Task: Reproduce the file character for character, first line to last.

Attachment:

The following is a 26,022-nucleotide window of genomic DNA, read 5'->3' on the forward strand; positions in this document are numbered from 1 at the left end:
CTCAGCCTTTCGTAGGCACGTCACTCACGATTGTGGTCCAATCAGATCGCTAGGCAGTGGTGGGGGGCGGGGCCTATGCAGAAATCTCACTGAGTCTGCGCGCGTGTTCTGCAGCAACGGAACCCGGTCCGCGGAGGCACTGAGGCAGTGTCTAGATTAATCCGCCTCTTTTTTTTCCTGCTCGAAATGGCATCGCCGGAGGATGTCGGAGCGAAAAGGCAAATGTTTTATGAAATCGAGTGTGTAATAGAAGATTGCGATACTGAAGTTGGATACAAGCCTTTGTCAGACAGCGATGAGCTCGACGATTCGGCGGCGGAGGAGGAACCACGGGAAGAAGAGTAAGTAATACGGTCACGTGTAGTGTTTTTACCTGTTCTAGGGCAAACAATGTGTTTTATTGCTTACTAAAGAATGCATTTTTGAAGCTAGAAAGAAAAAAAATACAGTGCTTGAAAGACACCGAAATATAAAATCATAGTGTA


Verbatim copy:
The following is a 26,022-nucleotide window of genomic DNA, read 5'->3' on the forward strand; positions in this document are numbered from 1 at the left end:
CTCAGCCTTTCGTAGGCACGTCACTCACGATTGTGGTCCAATCAGATCGCTAGGCAGTGGTGGGGGGCGGGGCCTATGCAGAAATCTCACTGAGTCTGCGCGCGTGTTCTGCAGCAACGGAACCCGGTCCGCGGAGGCACTGAGGCAGTGTCTAGATTAATCCGCCTCTTTTTTTTCCTGCTCGAAATGGCATCGCCGGAGGATGTCGGAGCGAAAAGGCAAATGTTTTATGAAATCGAGTGTGTAATAGAAGATTGCGATACTGAAGTTGGATACAAGCCTTTGTCAGACAGCGATGAGCTCGACGATTCGGCGGCGGAGGAGGAACCACGGGAAGAAGAGTAAGTAATACGGTCACGTGTAGTGTTTTTACCTGTTCTAGGGCAAACAATGTGTTTTATTGCTTACTAAAGAATGCATTTTTGAAGCTAGAAAGAAAAAAAATACAGTGCTTGAAAGACACCGAAATATAAAATCATAGTGTA